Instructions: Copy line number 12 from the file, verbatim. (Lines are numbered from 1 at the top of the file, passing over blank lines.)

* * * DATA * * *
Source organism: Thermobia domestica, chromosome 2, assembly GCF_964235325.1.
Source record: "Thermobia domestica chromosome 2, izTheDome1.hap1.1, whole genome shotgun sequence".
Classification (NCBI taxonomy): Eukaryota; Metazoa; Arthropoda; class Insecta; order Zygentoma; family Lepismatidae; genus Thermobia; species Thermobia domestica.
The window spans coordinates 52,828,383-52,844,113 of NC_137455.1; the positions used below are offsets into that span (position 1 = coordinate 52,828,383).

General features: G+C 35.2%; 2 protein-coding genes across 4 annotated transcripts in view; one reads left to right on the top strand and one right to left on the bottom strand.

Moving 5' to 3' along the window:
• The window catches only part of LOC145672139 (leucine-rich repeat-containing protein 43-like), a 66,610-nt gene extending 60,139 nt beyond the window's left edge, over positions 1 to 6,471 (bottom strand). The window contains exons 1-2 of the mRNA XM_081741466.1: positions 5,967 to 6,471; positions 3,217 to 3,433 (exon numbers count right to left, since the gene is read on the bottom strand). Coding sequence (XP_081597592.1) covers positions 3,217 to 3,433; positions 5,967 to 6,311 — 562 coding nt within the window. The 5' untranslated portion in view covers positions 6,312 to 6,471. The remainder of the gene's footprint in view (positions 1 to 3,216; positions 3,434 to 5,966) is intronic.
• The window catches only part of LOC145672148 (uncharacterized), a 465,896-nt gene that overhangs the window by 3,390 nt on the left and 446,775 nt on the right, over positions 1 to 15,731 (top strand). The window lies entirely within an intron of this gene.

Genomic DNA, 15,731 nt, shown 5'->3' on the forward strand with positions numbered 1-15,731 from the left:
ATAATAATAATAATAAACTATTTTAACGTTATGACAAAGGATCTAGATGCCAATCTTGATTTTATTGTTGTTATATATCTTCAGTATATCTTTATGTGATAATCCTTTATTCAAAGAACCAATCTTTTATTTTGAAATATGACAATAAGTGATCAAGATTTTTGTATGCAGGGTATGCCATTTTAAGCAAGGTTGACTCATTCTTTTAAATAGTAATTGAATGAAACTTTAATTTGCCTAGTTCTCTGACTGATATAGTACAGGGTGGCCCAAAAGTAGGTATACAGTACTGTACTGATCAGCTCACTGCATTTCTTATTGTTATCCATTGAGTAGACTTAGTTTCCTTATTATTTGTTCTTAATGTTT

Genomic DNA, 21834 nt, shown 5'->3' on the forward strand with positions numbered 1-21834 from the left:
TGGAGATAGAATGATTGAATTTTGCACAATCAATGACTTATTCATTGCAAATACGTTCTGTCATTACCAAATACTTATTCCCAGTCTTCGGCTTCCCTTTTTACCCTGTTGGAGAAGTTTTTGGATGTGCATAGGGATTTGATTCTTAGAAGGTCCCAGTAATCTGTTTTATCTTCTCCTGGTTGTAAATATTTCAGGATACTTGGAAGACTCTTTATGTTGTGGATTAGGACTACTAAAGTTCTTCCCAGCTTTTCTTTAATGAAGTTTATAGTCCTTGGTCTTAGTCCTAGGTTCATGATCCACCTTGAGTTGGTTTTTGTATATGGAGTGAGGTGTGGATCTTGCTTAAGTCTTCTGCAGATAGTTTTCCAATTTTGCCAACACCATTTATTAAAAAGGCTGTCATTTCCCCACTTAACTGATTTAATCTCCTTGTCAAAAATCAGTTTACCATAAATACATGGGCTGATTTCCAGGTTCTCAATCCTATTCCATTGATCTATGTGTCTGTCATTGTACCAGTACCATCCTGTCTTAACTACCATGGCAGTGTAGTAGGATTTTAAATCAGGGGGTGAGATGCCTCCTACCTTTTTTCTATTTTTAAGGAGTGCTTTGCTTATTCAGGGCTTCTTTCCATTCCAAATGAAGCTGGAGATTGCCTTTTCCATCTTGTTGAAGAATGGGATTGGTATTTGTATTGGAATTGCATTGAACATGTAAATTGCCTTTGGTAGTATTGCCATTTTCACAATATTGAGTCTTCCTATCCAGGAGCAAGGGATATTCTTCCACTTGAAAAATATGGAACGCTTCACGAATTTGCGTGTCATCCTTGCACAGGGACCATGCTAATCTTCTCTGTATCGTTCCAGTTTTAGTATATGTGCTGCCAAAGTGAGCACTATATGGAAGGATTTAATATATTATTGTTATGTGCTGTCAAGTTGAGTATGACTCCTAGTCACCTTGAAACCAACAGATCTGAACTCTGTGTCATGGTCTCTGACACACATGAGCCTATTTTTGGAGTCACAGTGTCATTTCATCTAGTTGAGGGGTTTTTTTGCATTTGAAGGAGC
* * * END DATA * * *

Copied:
TGGAGATAGAATGATTGAATTTTGCACAATCAATGACTTATTCATTGCAAATACGTTCTGTCATTACCAAATACTTATTCCCAGTCTTCGGCTTCCCTTTTTACCCTGTTGGAGAAGTTTTTGGATGTGCATAGGGATTTGATTCTTAGAAGGTCCCAGTAATCTGTTTTATCTTCTCCTGGTTGTAAATATTTCAGGATACTTGGAAGACTCTTTATGTTGTGGATTAGGACTACTAAAGTTCTTCCCAGCTTTTCTTTAATGAAGTTTATAGTCCTTGGTCTTAGTCCTAGGTTCATGATCCACCTTGAGTTGGTTTTTGTATATGGAGTGAGGTGTGGATCTTGCTTAAGTCTTCTGCAGATAGTTTTCCAATTTTGCCAACACCATTTATTAAAAAGGCTGTCATTTCCCCACTTAACTGATTTAATCTCCTTGTCAAAAATCAGTTTACCATAAATACATGGGCTGATTTCCAGGTTCTCAATCCTATTCCATTGATCTATGTGTCTGTCATTGTACCAGTACCATCCTGTCTTAACTACCATGGCAGTGTAGTAGGATTTTAAATCAGGGGGTGAGATGCCTCCTACCTTTTTTCTATTTTTAAGGAGTGCTTTGCTTATTCAGGGCTTCTTTCCATTCCAAATGAAGCTGGAGATTGCCTTTTCCATCTTGTTGAAGAATGGGATTGGTATTTGTATTGGAATTGCATTGAACATGTAAATTGCCTTTGGTAGTATTGCCATTTTCACAATATTGAGTCTTCCTATCCAGGAGCAAGGGATATTCTTCCACTTGAAAAATATGGAACGCTTCACGAATTTGCGTGTCATCCTTGCACAGGGACCATGCTAATCTTCTCTGTATCGTTCCAGTTTTAGTATATGTGCTGCCAAAGTGAGCACTATATGGAAGGATTTAATATATTATTGTTATGTGCTGTCAAGTTGAGTATGACTCCTAGTCACCTTGAAACCAACAGATCTGAACTCTGTGTCATGGTCTCTGACACACATGAGCCTATTTTTGGAGTCACAGTGTCATTTCATCTAGTTGAGGGGTTTTTTTGCATTTGAAGGAGC